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Software-RAID HOWTO

Linas Vepstas, linas@linas.org

v0.54, 21 November 1998
RAID stands for ''Redundant Array of Inexpensive Disks'', and is meant to be a way of creating a fast and reliable disk-drive subsystem out of individual disks. RAID can guard against disk failure, and can also improve performance over that of a single disk drive. This document is a tutorial/HOWTO/FAQ for users of the Linux MD kernel extension, the associated tools, and their use. The MD extension implements RAID-0 (striping), RAID-1 (mirroring), RAID-4 and RAID-5 in software. That is, with MD, no special hardware or disk controllers are required to get many of the benefits of RAID.
Preamble

This document is copyrighted and GPL'ed by Linas Vepstas ( linas@linas.org). Permission to use, copy, distribute this document for any purpose is hereby granted, provided that the author's / editor's name and this notice appear in all copies and/or supporting documents; and that an unmodified version of this document is made freely available. This document is distributed in the hope that it will be useful, but WITHOUT ANY WARRANTY, either expressed or implied. While every effort has been taken to ensure the accuracy of the information documented herein, the author / editor / maintainer assumes NO RESPONSIBILITY for any errors, or for any damages, direct or consequential, as a result of the use of the information documented herein.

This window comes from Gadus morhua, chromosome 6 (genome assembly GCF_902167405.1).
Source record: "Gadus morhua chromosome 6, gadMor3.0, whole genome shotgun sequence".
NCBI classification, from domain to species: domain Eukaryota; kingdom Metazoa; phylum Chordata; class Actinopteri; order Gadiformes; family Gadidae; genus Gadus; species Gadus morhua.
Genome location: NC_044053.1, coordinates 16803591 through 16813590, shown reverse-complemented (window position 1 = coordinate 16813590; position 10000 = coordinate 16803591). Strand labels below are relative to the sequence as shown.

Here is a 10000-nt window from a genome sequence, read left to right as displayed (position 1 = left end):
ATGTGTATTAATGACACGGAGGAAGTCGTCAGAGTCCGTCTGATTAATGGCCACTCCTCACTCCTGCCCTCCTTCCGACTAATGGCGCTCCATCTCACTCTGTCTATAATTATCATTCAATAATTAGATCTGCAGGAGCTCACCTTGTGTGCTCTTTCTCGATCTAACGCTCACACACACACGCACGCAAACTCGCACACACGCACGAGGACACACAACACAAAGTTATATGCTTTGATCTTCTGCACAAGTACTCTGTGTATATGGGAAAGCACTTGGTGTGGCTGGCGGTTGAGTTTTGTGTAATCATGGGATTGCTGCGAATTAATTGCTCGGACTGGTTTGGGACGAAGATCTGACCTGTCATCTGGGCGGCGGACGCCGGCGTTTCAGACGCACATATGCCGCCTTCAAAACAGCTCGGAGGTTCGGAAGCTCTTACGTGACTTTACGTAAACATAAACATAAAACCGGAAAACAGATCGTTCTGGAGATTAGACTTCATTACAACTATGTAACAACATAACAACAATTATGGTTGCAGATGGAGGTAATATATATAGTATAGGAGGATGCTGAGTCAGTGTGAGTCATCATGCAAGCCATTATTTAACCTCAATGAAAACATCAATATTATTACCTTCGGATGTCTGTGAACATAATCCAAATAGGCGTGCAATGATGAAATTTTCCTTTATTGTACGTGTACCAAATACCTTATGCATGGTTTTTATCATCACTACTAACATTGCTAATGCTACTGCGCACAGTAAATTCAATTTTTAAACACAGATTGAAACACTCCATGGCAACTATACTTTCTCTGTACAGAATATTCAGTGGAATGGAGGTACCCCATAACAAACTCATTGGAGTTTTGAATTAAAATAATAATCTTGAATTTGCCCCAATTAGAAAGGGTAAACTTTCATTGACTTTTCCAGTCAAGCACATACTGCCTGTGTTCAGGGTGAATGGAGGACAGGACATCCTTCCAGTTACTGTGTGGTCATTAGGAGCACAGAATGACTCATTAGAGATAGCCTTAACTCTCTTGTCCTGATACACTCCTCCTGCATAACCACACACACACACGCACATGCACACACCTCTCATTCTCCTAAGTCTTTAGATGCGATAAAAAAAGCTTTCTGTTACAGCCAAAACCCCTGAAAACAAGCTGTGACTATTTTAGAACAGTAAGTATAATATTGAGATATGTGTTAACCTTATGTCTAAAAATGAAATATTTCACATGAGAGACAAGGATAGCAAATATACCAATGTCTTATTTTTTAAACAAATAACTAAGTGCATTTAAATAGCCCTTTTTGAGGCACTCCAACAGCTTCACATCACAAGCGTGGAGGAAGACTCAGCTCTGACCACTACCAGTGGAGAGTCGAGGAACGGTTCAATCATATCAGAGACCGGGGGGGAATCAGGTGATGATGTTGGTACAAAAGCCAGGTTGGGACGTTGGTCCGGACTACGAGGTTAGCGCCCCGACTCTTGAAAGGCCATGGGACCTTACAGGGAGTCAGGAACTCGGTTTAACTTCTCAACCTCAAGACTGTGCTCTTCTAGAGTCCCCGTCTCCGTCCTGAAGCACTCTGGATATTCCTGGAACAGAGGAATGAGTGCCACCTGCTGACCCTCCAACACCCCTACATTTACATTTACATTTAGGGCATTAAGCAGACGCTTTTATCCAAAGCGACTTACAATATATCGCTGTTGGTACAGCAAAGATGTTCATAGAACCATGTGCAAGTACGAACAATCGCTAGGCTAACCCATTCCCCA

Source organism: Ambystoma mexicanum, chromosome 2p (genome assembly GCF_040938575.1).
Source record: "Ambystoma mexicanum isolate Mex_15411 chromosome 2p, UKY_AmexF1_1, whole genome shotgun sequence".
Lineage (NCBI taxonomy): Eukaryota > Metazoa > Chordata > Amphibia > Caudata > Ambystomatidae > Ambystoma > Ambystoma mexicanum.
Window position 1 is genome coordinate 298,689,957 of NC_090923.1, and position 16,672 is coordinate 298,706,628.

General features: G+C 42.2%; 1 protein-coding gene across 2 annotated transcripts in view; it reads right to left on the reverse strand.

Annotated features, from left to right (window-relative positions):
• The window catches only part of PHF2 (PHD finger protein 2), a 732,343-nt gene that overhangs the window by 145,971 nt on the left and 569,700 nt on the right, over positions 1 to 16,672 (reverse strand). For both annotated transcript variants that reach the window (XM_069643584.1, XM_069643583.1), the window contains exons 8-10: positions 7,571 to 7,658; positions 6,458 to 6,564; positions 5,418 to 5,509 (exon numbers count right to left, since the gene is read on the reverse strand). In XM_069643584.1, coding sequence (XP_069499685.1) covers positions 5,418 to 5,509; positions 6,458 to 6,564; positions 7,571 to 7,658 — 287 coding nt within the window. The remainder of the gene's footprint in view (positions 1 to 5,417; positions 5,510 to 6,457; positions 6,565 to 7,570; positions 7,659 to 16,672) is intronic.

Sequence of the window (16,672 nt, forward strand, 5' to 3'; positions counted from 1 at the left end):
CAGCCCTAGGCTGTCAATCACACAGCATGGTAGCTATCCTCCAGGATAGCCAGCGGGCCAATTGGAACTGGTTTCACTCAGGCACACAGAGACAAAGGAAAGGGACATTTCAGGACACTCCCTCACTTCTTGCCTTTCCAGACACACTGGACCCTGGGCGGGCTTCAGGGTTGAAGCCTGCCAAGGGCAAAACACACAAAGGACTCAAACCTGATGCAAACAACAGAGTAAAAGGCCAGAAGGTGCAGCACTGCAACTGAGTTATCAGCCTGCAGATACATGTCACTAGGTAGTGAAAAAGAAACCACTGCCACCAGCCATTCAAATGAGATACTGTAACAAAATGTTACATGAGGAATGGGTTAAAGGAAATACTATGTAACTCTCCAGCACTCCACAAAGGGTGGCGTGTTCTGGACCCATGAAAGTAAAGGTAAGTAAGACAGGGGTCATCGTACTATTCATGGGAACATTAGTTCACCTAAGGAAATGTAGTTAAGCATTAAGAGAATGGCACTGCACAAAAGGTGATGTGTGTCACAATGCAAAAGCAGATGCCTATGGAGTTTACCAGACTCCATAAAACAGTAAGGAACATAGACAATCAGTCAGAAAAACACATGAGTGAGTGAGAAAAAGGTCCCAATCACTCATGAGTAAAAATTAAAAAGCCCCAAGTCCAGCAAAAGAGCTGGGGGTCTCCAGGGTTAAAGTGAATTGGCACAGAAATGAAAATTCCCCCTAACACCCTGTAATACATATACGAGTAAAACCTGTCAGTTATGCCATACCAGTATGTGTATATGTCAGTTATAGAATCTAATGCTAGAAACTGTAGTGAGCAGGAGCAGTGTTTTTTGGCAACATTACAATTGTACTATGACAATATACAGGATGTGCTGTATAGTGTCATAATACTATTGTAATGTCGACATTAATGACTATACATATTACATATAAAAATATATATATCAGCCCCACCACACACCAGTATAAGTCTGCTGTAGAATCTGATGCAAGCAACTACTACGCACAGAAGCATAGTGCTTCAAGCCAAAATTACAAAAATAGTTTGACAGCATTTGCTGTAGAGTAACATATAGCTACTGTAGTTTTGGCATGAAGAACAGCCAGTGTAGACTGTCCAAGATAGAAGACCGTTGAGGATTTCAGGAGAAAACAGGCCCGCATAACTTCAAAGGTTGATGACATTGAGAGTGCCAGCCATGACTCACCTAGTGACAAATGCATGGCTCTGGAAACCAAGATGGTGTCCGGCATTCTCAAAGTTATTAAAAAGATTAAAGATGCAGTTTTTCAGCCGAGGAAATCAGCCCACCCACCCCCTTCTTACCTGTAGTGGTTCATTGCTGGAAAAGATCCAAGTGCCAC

RAID, although designed to improve system reliability by adding redundancy, can also lead to a false sense of security and confidence when used improperly. This false confidence can lead to even greater disasters. In particular, note that RAID is designed to protect against *disk* failures, and not against *power* failures or *operator* mistakes. Power failures, buggy development kernels, or operator/admin errors can lead to damaged data that it is not recoverable! RAID is *not* a substitute for proper backup of your system. Know what you are doing, test, be knowledgeable and aware!

1. Introduction

2. Understanding RAID

3. Setup & Installation Considerations

4. Error Recovery

5. Troubleshooting Install Problems

6. Supported Hardware & Software

7. Modifying an Existing Installation

8. Performance, Tools & General Bone-headed Questions

9. High Availability RAID

10. Questions Waiting for Answers

11. Wish List of Enhancements to MD and Related Software


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